Thursday, May 30 2024

Giack Bazz’s ‘Only Fans’ is interesting. More for its narrative content and heady aspiration’s, derived from a somewhat detailed, instructive and informative press kit; ‘how distant from the adult content industry is making music nowadays?’ It’s an interesting concept, but one I’m at odds with, so will stick to reviewing the song. I’m not a lover of press kits. I’ve had this discussion on many occasions. They often oversell an artist, and the product fails to deliver. Others reek of AI. I get it. I understand it’s an easy ‘get-out,’ and it’s difficult to sell yourself, especially when the industry is broken. Streaming has killed any sense of optimism for an artist and ensured that the only ones that profit are those at the very top of the tree.

Giack Bazz raises some interesting ideas within this PK for ‘Only Fans’; drawing parallels between the music industry and the adult ‘entertainment’ industry. To be succinct and fatalistic, you get fucked either way. But isn’t it a choice? 

So, to the song; which actually isn’t half bad. Musically, it’s an interesting mix of indie-rock with elements of folk. The song starts with clean plucked chords and a lovely soothing flute which adds a sense of whimsy. Giack’s vocals show good melodic contour with good use of rising-fall, flat-rising devices. This gives a clear sense of progression and engagement, drawing the listener in. It’s a very ethereal start and very listenable.

The complimenting muted guitar cuts through the warm plucked chords and offers an interesting counterpoint that maintains your attention throughout the verse section. The addition of drums and mildly distorted guitars over the verse show good dynamic shifts and give the chorus sections the required impact. Giack’s phrasing over this section is very reminiscent to that of Florence Welch, at least to my ears. It’s a solid, if not spectacular chorus, but works in offering a clear narrative progression, “Only morning fans, who keep as far as they can, watching disinterested the stage with a drink in their hand,” paints a disconnected and desperate picture, but this loose metaphor does sit well with his overall concept.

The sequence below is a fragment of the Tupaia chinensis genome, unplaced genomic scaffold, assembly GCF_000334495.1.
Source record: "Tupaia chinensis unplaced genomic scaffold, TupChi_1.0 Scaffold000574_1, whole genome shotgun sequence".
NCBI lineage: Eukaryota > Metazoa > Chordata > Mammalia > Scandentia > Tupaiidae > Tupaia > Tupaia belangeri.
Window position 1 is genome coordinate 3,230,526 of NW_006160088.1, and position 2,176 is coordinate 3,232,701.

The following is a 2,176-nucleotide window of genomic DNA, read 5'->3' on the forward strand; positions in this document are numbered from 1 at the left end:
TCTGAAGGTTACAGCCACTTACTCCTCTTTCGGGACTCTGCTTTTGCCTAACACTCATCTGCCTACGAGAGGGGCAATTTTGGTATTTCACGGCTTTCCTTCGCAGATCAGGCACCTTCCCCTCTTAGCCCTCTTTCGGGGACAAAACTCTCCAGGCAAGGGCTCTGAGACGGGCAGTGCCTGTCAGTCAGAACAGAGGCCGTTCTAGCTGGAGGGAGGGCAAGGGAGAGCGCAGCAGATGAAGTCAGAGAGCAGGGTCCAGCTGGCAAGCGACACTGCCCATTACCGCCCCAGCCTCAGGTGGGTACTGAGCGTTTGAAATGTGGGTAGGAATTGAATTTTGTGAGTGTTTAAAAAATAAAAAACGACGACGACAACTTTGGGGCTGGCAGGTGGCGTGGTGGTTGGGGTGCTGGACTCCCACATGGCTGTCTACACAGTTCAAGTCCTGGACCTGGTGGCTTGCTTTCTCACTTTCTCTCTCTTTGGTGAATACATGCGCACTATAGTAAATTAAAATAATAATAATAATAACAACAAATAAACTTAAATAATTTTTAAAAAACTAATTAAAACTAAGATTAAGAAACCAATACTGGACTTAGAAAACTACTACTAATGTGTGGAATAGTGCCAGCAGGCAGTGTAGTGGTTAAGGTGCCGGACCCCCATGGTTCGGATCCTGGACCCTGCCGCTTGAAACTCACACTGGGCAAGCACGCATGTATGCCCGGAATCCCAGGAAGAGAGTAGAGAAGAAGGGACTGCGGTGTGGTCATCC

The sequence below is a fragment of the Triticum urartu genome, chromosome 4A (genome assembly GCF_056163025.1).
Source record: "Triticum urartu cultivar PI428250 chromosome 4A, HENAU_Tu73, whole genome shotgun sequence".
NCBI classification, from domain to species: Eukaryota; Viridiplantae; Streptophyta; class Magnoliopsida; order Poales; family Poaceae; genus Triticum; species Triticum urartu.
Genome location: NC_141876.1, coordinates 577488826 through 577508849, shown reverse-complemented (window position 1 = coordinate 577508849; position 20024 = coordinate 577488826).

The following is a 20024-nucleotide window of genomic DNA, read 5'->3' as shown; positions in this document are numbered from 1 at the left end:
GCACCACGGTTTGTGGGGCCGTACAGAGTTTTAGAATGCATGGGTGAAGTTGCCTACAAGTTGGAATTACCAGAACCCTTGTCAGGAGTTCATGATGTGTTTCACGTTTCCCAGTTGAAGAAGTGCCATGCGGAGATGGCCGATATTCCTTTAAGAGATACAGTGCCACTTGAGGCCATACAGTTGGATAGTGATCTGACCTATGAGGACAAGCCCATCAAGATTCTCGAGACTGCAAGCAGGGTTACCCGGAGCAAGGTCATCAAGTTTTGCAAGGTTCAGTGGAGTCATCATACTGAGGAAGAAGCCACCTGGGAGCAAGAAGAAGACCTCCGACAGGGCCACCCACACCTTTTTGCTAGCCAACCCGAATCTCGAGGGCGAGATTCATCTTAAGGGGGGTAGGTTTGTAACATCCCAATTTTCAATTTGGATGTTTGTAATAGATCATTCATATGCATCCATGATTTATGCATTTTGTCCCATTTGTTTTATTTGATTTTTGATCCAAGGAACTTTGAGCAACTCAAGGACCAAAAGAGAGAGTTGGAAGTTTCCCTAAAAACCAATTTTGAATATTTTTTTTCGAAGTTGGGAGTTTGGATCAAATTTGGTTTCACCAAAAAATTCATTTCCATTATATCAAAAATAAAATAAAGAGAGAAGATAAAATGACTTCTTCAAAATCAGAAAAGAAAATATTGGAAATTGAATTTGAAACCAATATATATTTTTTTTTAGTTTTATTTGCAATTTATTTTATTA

Credit: @wannalog

The song follows a simple ternary format and is heavily reliant upon the dynamic shifts to create textures and maintain interest. This is ironically both its strength and point of weakness; and at nearly 4 and a half minutes that format does become laboured. A short lead break is muddied with too many overdubs making some of the more interesting lead guitar phrases inaudible; buried under organ, additional guitar and flute. Which is sad, as this had the potential to provide the necessary lift to take the piece into its final chorus graciously, rather than stumbling.

The production is generally good, though vocal disparities do jar, particularly over the final chorus. The verses show great balance; I absolutely loved their clarity and the variation between guitar tracks.

Overall, ‘Only Fans,’ is a fairly well produced and written song, with catchy hooks and good melodic variations, which conceptually and thematically has ideas greater than the sum of its parts. I wish Giack well with its release and the subsequent ‘guerrilla marketing’ campaign, it’s a difficult industry to crack and I hope those questions and conversations he hoped this release would stimulate prove enlightening.

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An interesting idea and engaging indie-rock/folk song drawing parallels between the music industry and the adult ‘entertainment’ industry.
Melodic, Dynamic, Indie Rock


Song Quality
Vocal Performance


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About Author

Gareth Johnston

Gareth Johnston is a Lancashire based musician and producer who studied music at MMU. He is a former reviewer for 'Glitzine' and when not writing for 'The Indie Grid' can be found restoring old furniture whilst listening to obscure alt-rock. He has too many favourite bands to pick one and insists it's easier to pick a favourite child.

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